Her Way with Words

This Wellesley student battled learning problems and dyslexia to earn Rhodes scholarship.

Her Way with Words, Part 2

“Each of them learned to read quite well by adulthood by becoming interested in something of passionate curiosity to them. While many of them were left back and had to repeat grades, they became better readers by reading a lot in a narrow area of interest,” Fink said.

Long said she entered college wanting to be an economist, which she felt played to her strength in math, but she later found the confidence to follow her passion for literature as well.

Long said she has been “in awe of my peers” at Wellesley, not only because it takes her longer to write papers, but because her classmates are able to “devour novels in mere hours,” she said.

But, Long said, her slow reading pace also has been beneficial, since it means she reads with more appreciation. And the hours she spent learning to read by listening blossomed into a love of book and poetry readings.

“It doesn’t shock me that she would be able to overcome hardships and setbacks,” said Wellesley English professor Kathryn Lynch, who had Long as a student in two Chaucer classes. “She has an amazing ability to be able to balance responsibilities.”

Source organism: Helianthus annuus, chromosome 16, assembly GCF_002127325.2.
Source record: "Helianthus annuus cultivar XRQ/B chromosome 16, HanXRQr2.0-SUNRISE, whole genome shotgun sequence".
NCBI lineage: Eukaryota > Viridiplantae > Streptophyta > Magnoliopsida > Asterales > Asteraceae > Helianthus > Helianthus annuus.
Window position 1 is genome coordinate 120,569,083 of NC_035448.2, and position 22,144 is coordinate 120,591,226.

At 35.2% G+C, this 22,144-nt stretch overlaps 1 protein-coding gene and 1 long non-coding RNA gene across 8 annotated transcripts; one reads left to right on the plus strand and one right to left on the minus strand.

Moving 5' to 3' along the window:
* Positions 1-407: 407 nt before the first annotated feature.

During her freshman year at Wellesley, Long began volunteering at the medium-security Massachusetts Correctional Institute at Framingham, helping female prisoners publish a magazine and start a book club.

“She’s been a positive influence here,” said Pam MacEachern, director of classification and treatment at the prison. “It certainly says a lot about her character to keep a level of classes and then finding time to come in and help inmates.”

The magazine, Behind the Walls, gives incarcerated women the opportunity to write about current events. Book club discussions focus on changes occurring in the fictional characters’ lives. “It’s been a really powerful way to have people address their own problems,” Long said.

Long isn’t above breaking away from her studies. She makes a brief appearance as an extra in Mona Lisa Smile, a new movie starring Julia Roberts that was partially shot on the Wellesley campus. Long attended a special screening with her Wellesley friends during a visit home over the Christmas holiday.

She is also a collegiate fencer who competed at the 2002 NCAA Regionals and Junior Olympics.

“‘Narrow’ is not a word for her,” said Alexandra May, a friend at Wellesley.

“I think the reason I like Heather so much is, not only is she very driven and so scholarly, she can be a lot of fun too,” May said. “I can tease her about the fact that Alan Greenspan is her hero.”

Reprinted with permission of The Associated Press.

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TAGS: ADHD Role Models, ADHD and College, Learning Disabilities

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